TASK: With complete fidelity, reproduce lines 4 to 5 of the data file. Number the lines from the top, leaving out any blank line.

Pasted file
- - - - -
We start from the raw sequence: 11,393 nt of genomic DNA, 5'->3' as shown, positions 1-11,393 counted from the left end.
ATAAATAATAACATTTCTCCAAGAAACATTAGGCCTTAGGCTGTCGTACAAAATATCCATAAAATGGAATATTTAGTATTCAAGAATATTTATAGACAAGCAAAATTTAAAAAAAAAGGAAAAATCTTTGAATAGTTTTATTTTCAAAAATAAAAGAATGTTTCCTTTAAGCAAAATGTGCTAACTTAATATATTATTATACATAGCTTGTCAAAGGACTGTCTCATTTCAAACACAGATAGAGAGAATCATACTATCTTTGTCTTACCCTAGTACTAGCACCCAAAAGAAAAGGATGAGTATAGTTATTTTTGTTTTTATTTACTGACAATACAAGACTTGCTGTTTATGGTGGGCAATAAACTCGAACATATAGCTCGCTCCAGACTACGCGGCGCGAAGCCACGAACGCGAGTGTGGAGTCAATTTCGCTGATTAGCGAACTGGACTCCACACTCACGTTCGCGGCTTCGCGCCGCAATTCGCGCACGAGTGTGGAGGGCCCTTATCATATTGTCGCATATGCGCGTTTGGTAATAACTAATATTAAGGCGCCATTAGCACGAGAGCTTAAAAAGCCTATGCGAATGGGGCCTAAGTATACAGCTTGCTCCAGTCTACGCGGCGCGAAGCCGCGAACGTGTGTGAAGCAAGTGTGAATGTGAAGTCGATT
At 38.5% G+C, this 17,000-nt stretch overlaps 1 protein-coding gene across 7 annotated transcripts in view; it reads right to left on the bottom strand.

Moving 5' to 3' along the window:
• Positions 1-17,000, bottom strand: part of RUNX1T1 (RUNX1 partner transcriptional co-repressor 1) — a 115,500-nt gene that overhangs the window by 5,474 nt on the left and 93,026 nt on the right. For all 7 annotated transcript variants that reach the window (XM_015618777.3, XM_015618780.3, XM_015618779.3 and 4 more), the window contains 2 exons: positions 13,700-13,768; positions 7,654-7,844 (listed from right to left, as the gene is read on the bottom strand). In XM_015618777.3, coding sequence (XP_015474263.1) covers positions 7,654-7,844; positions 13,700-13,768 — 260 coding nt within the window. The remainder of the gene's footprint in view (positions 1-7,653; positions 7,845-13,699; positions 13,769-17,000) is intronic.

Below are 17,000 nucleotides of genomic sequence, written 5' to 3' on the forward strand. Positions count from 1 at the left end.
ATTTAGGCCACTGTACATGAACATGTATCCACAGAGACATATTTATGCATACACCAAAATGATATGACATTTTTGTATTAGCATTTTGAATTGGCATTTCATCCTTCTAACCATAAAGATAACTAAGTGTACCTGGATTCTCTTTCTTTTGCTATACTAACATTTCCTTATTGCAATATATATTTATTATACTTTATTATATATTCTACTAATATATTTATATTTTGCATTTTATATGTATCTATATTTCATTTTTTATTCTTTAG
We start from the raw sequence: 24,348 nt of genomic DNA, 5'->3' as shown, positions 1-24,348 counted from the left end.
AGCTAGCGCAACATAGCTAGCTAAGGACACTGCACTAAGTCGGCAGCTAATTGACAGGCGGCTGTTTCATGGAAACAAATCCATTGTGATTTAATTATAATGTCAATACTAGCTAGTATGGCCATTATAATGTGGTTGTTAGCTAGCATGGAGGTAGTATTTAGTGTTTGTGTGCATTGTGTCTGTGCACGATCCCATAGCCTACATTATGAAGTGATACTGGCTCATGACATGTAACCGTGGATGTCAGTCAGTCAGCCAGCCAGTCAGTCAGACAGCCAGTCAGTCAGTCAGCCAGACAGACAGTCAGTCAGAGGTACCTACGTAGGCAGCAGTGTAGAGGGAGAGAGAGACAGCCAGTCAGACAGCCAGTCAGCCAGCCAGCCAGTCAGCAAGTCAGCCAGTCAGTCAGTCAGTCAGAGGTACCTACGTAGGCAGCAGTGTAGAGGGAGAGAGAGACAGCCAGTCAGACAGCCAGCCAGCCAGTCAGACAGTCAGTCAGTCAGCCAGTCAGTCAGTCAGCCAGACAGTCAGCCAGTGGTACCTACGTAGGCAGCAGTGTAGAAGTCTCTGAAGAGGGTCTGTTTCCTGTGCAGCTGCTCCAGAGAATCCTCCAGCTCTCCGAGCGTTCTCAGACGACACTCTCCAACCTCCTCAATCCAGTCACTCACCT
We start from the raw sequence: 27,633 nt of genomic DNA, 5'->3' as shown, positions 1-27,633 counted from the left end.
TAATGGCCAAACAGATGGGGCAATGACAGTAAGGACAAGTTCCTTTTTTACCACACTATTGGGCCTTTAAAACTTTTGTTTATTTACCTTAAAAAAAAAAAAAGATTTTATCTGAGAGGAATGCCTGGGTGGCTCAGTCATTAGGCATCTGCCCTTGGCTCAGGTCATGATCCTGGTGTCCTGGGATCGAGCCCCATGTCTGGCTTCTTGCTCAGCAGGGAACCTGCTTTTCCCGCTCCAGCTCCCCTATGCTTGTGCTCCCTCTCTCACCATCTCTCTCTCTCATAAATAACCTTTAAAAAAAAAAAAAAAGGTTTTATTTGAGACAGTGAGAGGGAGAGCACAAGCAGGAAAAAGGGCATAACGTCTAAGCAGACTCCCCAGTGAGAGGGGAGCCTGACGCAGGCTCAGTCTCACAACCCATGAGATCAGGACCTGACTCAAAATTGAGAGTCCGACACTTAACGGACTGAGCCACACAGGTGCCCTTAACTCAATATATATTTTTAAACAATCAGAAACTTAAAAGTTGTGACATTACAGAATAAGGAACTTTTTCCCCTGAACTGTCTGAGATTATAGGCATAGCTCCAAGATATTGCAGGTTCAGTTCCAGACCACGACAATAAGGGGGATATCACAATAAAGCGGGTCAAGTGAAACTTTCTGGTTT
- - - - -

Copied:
Moving 5' to 3' along the window:
• Positions 1-17,000, bottom strand: part of RUNX1T1 (RUNX1 partner transcriptional co-repressor 1) — a 115,500-nt gene that overhangs the window by 5,474 nt on the left and 93,026 nt on the right. For all 7 annotated transcript variants that reach the window (XM_015618777.3, XM_015618780.3, XM_015618779.3 and 4 more), the window contains 2 exons: positions 13,700-13,768; positions 7,654-7,844 (listed from right to left, as the gene is read on the bottom strand). In XM_015618777.3, coding sequence (XP_015474263.1) covers positions 7,654-7,844; positions 13,700-13,768 — 260 coding nt within the window. The remainder of the gene's footprint in view (positions 1-7,653; positions 7,845-13,699; positions 13,769-17,000) is intronic.